# Binary Heap

A binary heap can be used as a priority queue, as the highest (or lowest) value node is always at the root of the tree.

## Types of Heaps

### max-heap

The value of each node is greater than all of its descendants

### min-heap

The value of each node is less than all of its descendants

## Heap Rules

Follow its heap condition (either max-heap or min-heap)

The tree must be complete

It must not have any empty node positions. Although the bottom row can have empty positions. But there cannot be any nodes to the right of those empty nodes.

Example of incomplete heap (the 36 does not have a left child)

## Heap properties

Heaps are weakly ordered.

It's not ordered like a binary search tree where values less than a node are on the left branch, and values greater than the node are on the right branch.

We only know that the descendant nodes are smaller than a given node in a max-heap. And vice versa for a min-heap.

In a max-heap, the greatest value will always be at the root node. In a min-heap the smallest value will be at the root node.

## Implementation

Heaps are usually implemented as an array. This makes it easy to keep track of the root node and the last node in the 'tree'. The root node is the first element of the array. The last node is the last element of the array.

The first two diagrams above show how the heap is represented in the array.

To find the left child of a node:

(index * 2) + 1

To find the right child of a node:

(index * 2) + 2

To find the parent of a node:

(index - 1) / 2

Note: the above does integer division, so the remainder is thrown away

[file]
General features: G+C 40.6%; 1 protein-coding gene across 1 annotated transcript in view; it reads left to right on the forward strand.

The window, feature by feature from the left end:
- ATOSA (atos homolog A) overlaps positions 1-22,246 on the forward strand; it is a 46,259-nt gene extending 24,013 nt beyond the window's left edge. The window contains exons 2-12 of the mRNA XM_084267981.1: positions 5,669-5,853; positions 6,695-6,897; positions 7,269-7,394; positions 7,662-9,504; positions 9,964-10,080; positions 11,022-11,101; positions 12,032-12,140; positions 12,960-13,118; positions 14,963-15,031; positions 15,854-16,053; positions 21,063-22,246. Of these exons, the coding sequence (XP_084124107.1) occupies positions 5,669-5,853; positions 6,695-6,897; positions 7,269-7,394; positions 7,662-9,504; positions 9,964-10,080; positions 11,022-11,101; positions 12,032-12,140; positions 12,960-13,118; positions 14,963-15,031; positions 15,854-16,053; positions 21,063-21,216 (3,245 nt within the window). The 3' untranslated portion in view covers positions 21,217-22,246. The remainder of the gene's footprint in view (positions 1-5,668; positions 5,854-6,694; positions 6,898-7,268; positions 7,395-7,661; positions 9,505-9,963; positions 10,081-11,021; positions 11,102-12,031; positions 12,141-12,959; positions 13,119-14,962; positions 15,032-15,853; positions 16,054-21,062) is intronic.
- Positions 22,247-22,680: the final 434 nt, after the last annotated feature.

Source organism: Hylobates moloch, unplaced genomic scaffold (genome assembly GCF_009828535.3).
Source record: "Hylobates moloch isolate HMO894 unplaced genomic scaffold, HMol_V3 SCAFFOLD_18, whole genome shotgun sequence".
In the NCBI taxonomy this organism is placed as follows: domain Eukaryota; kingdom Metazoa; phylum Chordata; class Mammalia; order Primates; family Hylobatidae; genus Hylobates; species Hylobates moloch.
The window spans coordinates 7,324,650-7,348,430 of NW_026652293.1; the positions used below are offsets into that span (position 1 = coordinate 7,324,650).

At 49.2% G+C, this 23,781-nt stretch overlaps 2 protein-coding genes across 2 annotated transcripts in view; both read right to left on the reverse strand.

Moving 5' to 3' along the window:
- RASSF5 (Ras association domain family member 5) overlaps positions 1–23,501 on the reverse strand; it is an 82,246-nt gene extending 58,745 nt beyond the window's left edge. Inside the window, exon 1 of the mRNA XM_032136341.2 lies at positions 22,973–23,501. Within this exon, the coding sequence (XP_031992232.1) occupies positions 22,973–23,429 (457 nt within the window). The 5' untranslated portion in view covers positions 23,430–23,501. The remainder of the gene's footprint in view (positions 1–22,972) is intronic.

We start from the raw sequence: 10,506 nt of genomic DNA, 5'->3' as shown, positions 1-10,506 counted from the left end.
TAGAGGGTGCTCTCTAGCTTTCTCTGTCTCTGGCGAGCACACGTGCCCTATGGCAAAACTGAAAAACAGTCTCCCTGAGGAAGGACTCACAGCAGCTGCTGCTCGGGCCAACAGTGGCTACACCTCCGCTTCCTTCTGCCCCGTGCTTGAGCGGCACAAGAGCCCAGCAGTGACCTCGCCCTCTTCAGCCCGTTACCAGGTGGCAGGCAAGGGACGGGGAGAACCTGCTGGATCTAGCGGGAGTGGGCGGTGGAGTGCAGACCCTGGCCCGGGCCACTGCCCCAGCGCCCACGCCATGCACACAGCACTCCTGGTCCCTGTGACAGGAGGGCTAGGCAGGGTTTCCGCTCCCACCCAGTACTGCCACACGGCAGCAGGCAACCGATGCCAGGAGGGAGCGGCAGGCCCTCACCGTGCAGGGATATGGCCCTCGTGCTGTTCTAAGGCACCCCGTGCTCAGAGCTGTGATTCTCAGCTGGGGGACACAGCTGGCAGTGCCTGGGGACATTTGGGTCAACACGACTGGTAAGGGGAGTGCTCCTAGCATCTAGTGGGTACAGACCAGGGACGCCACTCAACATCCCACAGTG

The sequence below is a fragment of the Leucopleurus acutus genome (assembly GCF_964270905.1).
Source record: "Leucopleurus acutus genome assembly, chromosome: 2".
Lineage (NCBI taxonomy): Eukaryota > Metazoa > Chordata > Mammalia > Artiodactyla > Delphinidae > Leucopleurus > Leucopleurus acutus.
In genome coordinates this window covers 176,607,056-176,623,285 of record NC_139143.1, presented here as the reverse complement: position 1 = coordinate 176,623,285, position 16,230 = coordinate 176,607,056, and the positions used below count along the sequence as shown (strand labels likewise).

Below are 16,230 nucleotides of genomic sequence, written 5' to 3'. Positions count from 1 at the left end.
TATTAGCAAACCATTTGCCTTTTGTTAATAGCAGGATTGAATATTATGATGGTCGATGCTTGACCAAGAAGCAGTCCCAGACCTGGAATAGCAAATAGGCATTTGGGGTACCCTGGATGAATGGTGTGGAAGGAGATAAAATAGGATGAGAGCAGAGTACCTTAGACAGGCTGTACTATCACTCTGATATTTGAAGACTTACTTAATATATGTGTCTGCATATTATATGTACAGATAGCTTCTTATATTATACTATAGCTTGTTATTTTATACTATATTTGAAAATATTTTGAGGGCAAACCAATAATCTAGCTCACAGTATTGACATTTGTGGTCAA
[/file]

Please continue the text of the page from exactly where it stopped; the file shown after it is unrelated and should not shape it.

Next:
## Primary Operations

### Insertion

These steps are for a max-heap. Min-heap follows the same steps except a min comparison is done instead.

A new node is inserted into the last node

The new node is compared to its parent node

If the new node is greater than its parent, swap the nodes

repeat steps 2 - 3 until it has a parent that has a greater value than it.

### Deletion

These steps are for a max-heap. Min-heap follows the same steps except a min comparison is done instead.

**Important:** We only ever delete the root node.

Replace the root node with the last node

Trickle the root node down to its proper place

Check both children of the trickle down node to see which one is bigger

If the trickle node is smaller than the larger of the two child nodes, then swap the trickle node with the larger child

repeat above two steps until the trickle node has no descendants that have a greater value than it

By repeatedly popping the root element, we get the list in sorted order (descending). It will be in ascending order for a min-heap.

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